March 1999
Volume 40, Issue 3
Free
Articles  |   March 1999
Modifications to rat lens major intrinsic protein in selenite-induced cataract.
Author Affiliations
  • K L Schey
    Department of Cell and Molecular Pharmacology and Experimental Therapeutics, Medical University of South Carolina, Charleston 29425, USA.
  • J G Fowler
    Department of Cell and Molecular Pharmacology and Experimental Therapeutics, Medical University of South Carolina, Charleston 29425, USA.
  • T R Shearer
    Department of Cell and Molecular Pharmacology and Experimental Therapeutics, Medical University of South Carolina, Charleston 29425, USA.
  • L David
    Department of Cell and Molecular Pharmacology and Experimental Therapeutics, Medical University of South Carolina, Charleston 29425, USA.
Investigative Ophthalmology & Visual Science March 1999, Vol.40, 657-667. doi:
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    • Get Citation

      K L Schey, J G Fowler, T R Shearer, L David; Modifications to rat lens major intrinsic protein in selenite-induced cataract.. Invest. Ophthalmol. Vis. Sci. 1999;40(3):657-667.

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      © ARVO (1962-2015); The Authors (2016-present)

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Abstract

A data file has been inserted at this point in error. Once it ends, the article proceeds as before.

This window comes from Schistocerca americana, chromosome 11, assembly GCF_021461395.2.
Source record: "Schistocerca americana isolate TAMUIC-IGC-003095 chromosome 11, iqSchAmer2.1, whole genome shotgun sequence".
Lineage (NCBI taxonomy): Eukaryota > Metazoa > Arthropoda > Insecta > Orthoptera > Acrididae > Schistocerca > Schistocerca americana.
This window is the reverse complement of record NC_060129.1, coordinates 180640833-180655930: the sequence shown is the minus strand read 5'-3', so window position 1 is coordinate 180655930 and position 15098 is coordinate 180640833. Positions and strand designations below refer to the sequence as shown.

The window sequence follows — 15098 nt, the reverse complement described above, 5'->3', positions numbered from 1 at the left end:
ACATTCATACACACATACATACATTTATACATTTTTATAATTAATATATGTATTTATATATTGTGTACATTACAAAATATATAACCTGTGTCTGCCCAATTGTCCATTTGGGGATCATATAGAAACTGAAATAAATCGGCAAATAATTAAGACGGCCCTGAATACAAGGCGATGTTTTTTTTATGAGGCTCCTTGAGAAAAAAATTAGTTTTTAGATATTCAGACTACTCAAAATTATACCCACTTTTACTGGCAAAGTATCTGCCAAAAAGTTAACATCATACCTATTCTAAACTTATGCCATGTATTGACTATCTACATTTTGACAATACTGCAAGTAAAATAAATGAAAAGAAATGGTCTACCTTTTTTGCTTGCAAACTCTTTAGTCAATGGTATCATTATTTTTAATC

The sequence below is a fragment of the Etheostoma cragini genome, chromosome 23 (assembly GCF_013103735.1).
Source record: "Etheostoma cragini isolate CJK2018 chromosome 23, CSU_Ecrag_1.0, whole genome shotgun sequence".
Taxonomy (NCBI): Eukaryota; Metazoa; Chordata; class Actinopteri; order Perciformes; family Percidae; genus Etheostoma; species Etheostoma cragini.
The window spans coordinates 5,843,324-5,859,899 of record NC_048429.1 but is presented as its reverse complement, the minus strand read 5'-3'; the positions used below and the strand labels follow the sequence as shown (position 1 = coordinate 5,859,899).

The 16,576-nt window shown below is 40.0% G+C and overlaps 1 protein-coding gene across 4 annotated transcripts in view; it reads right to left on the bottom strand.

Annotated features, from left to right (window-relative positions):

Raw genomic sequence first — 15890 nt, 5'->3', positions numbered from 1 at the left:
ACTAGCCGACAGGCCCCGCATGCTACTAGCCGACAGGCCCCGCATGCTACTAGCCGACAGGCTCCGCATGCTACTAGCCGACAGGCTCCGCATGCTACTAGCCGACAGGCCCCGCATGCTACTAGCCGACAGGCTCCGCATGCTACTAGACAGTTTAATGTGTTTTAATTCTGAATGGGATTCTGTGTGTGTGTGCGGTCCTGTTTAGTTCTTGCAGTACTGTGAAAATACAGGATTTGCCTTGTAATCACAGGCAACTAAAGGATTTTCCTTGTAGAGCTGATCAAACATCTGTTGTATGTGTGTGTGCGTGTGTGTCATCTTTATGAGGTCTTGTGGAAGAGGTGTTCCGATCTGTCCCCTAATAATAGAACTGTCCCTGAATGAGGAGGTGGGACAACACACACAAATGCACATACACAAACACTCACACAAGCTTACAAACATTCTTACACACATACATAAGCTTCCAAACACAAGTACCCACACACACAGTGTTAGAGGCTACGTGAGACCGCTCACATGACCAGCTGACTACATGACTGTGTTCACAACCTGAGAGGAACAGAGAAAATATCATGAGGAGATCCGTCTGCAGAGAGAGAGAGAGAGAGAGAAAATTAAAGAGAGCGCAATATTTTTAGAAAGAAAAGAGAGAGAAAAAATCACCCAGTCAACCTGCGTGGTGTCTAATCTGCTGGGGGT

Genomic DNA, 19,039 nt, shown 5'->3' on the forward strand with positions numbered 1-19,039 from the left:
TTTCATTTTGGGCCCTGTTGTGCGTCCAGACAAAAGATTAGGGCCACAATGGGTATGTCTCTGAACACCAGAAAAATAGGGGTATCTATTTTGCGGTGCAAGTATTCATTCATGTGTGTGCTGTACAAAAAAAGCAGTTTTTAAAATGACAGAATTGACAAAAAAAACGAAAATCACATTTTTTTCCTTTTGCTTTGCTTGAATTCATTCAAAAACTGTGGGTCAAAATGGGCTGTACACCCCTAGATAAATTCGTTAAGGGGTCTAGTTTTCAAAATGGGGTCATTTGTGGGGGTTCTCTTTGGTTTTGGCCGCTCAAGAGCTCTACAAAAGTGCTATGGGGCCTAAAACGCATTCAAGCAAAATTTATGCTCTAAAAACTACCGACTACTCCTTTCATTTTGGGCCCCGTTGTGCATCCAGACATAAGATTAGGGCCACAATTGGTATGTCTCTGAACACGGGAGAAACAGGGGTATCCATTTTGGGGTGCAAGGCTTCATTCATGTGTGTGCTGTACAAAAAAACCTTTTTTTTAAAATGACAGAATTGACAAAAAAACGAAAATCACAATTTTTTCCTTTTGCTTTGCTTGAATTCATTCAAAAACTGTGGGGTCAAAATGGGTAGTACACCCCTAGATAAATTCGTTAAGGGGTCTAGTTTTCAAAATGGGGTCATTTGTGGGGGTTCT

PURPOSE: To identify modifications to rat lens major intrinsic protein (MIP) isolated from selenite-induced cataract and to determine whether m-calpain (EC 3.4.22.17) is responsible for cleavage of MIP during cataractogenesis. METHODS: Cataracts were induced in rats by a single injection of sodium selenite. Control and cataract lenses were harvested on day 16 and dissected into cortical and nuclear regions. Membranes were washed with urea buffer followed by NaOH. The protein was reduced/alkylated, delipidated, and cleaved with cyanogen bromide (CNBr). Cleavage products were fractionated by high-performance liquid chromatography (HPLC), and peptides were characterized by mass spectrometry and tandem mass spectrometry. MIP cleavage by m-calpain was carried out by incubation with purified enzyme, and peptides released from the membrane were analyzed by Edman sequencing. RESULTS: The intact C terminus, observed in the control nuclear and cataractous cortical membranes, was not observed in the cataractous nuclear membranes. Mass spectrometric analysis revealed heterogeneous cleavage of the C terminus of MIP in control and cataract nuclear regions. The major site of cleavage was between residues 238 and 239, corresponding to the major site of in vitro cleavage by m-calpain. However, sodium dodecyl sulfate-polyacrylamide gel electrophoresis and mass spectrometric analysis indicated that in vivo proteolysis during cataract formation also included sites closer to the C terminus not produced by m-calpain in vitro. Evidence for heterogeneous N-terminal cleavage was also observed at low levels with no differences between control and cataractous lenses. The major site of phosphorylation was determined to be at serine 235. CONCLUSIONS: Specific sites of MIP N- and C-terminal cleavage in selenite-induced cataractous lenses were identified. The heterogeneous cleavage pattern observed suggests that m-calpain is not the sole enzyme involved in MIP C-terminal processing in rat lens nuclei.

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